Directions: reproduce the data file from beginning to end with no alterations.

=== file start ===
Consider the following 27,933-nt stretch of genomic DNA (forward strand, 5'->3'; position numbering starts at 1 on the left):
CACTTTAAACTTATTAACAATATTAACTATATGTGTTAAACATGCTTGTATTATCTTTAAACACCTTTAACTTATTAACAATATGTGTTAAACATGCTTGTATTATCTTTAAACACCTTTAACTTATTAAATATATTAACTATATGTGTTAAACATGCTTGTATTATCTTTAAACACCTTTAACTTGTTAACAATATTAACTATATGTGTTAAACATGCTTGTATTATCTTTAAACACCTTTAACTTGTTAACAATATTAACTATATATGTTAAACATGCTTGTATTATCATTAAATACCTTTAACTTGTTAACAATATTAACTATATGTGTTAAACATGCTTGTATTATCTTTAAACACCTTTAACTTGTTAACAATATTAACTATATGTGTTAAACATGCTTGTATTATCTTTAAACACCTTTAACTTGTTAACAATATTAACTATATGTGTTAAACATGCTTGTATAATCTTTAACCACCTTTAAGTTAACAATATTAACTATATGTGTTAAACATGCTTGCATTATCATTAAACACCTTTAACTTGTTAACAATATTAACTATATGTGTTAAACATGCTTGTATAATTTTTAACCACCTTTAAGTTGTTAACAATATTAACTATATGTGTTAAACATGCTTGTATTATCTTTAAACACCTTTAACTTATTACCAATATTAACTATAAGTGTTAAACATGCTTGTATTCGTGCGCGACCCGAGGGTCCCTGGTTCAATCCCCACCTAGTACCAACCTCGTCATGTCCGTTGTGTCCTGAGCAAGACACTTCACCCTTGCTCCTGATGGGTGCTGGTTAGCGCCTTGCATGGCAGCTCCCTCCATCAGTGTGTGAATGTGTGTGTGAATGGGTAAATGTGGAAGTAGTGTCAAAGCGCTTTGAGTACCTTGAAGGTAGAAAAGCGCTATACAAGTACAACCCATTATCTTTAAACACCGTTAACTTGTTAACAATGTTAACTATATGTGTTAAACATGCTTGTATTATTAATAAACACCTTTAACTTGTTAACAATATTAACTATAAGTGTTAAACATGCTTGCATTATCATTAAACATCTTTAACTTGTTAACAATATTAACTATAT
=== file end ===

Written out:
Consider the following 27,933-nt stretch of genomic DNA (forward strand, 5'->3'; position numbering starts at 1 on the left):
CACTTTAAACTTATTAACAATATTAACTATATGTGTTAAACATGCTTGTATTATCTTTAAACACCTTTAACTTATTAACAATATGTGTTAAACATGCTTGTATTATCTTTAAACACCTTTAACTTATTAAATATATTAACTATATGTGTTAAACATGCTTGTATTATCTTTAAACACCTTTAACTTGTTAACAATATTAACTATATGTGTTAAACATGCTTGTATTATCTTTAAACACCTTTAACTTGTTAACAATATTAACTATATATGTTAAACATGCTTGTATTATCATTAAATACCTTTAACTTGTTAACAATATTAACTATATGTGTTAAACATGCTTGTATTATCTTTAAACACCTTTAACTTGTTAACAATATTAACTATATGTGTTAAACATGCTTGTATTATCTTTAAACACCTTTAACTTGTTAACAATATTAACTATATGTGTTAAACATGCTTGTATAATCTTTAACCACCTTTAAGTTAACAATATTAACTATATGTGTTAAACATGCTTGCATTATCATTAAACACCTTTAACTTGTTAACAATATTAACTATATGTGTTAAACATGCTTGTATAATTTTTAACCACCTTTAAGTTGTTAACAATATTAACTATATGTGTTAAACATGCTTGTATTATCTTTAAACACCTTTAACTTATTACCAATATTAACTATAAGTGTTAAACATGCTTGTATTCGTGCGCGACCCGAGGGTCCCTGGTTCAATCCCCACCTAGTACCAACCTCGTCATGTCCGTTGTGTCCTGAGCAAGACACTTCACCCTTGCTCCTGATGGGTGCTGGTTAGCGCCTTGCATGGCAGCTCCCTCCATCAGTGTGTGAATGTGTGTGTGAATGGGTAAATGTGGAAGTAGTGTCAAAGCGCTTTGAGTACCTTGAAGGTAGAAAAGCGCTATACAAGTACAACCCATTATCTTTAAACACCGTTAACTTGTTAACAATGTTAACTATATGTGTTAAACATGCTTGTATTATTAATAAACACCTTTAACTTGTTAACAATATTAACTATAAGTGTTAAACATGCTTGCATTATCATTAAACATCTTTAACTTGTTAACAATATTAACTATAT